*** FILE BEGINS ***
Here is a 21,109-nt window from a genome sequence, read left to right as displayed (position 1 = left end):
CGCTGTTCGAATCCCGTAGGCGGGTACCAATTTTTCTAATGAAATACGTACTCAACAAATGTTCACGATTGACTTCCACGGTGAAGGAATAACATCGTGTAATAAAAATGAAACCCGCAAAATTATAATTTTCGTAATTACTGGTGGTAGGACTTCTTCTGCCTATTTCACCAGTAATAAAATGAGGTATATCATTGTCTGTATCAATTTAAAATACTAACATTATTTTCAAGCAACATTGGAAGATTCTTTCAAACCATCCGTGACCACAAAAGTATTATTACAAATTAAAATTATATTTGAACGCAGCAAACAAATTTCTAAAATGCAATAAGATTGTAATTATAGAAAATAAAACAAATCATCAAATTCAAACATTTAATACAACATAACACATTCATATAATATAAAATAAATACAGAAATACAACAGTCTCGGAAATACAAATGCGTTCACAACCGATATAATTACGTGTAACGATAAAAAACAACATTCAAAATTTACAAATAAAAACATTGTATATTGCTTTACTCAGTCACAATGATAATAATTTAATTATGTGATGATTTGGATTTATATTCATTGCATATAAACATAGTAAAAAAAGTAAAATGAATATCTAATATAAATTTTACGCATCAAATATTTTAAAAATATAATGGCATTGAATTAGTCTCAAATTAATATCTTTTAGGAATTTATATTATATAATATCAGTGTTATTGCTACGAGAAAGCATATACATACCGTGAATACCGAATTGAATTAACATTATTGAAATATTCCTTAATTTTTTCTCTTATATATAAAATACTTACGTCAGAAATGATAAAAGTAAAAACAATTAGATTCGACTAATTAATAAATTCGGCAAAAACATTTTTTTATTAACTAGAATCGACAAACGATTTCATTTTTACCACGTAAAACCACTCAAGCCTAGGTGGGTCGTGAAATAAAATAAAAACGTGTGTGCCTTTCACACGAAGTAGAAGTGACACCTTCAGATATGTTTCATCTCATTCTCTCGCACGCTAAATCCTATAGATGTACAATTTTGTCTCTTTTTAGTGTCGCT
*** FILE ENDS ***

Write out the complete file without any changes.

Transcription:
Here is a 21,109-nt window from a genome sequence, read left to right as displayed (position 1 = left end):
CGCTGTTCGAATCCCGTAGGCGGGTACCAATTTTTCTAATGAAATACGTACTCAACAAATGTTCACGATTGACTTCCACGGTGAAGGAATAACATCGTGTAATAAAAATGAAACCCGCAAAATTATAATTTTCGTAATTACTGGTGGTAGGACTTCTTCTGCCTATTTCACCAGTAATAAAATGAGGTATATCATTGTCTGTATCAATTTAAAATACTAACATTATTTTCAAGCAACATTGGAAGATTCTTTCAAACCATCCGTGACCACAAAAGTATTATTACAAATTAAAATTATATTTGAACGCAGCAAACAAATTTCTAAAATGCAATAAGATTGTAATTATAGAAAATAAAACAAATCATCAAATTCAAACATTTAATACAACATAACACATTCATATAATATAAAATAAATACAGAAATACAACAGTCTCGGAAATACAAATGCGTTCACAACCGATATAATTACGTGTAACGATAAAAAACAACATTCAAAATTTACAAATAAAAACATTGTATATTGCTTTACTCAGTCACAATGATAATAATTTAATTATGTGATGATTTGGATTTATATTCATTGCATATAAACATAGTAAAAAAAGTAAAATGAATATCTAATATAAATTTTACGCATCAAATATTTTAAAAATATAATGGCATTGAATTAGTCTCAAATTAATATCTTTTAGGAATTTATATTATATAATATCAGTGTTATTGCTACGAGAAAGCATATACATACCGTGAATACCGAATTGAATTAACATTATTGAAATATTCCTTAATTTTTTCTCTTATATATAAAATACTTACGTCAGAAATGATAAAAGTAAAAACAATTAGATTCGACTAATTAATAAATTCGGCAAAAACATTTTTTTATTAACTAGAATCGACAAACGATTTCATTTTTACCACGTAAAACCACTCAAGCCTAGGTGGGTCGTGAAATAAAATAAAAACGTGTGTGCCTTTCACACGAAGTAGAAGTGACACCTTCAGATATGTTTCATCTCATTCTCTCGCACGCTAAATCCTATAGATGTACAATTTTGTCTCTTTTTAGTGTCGCT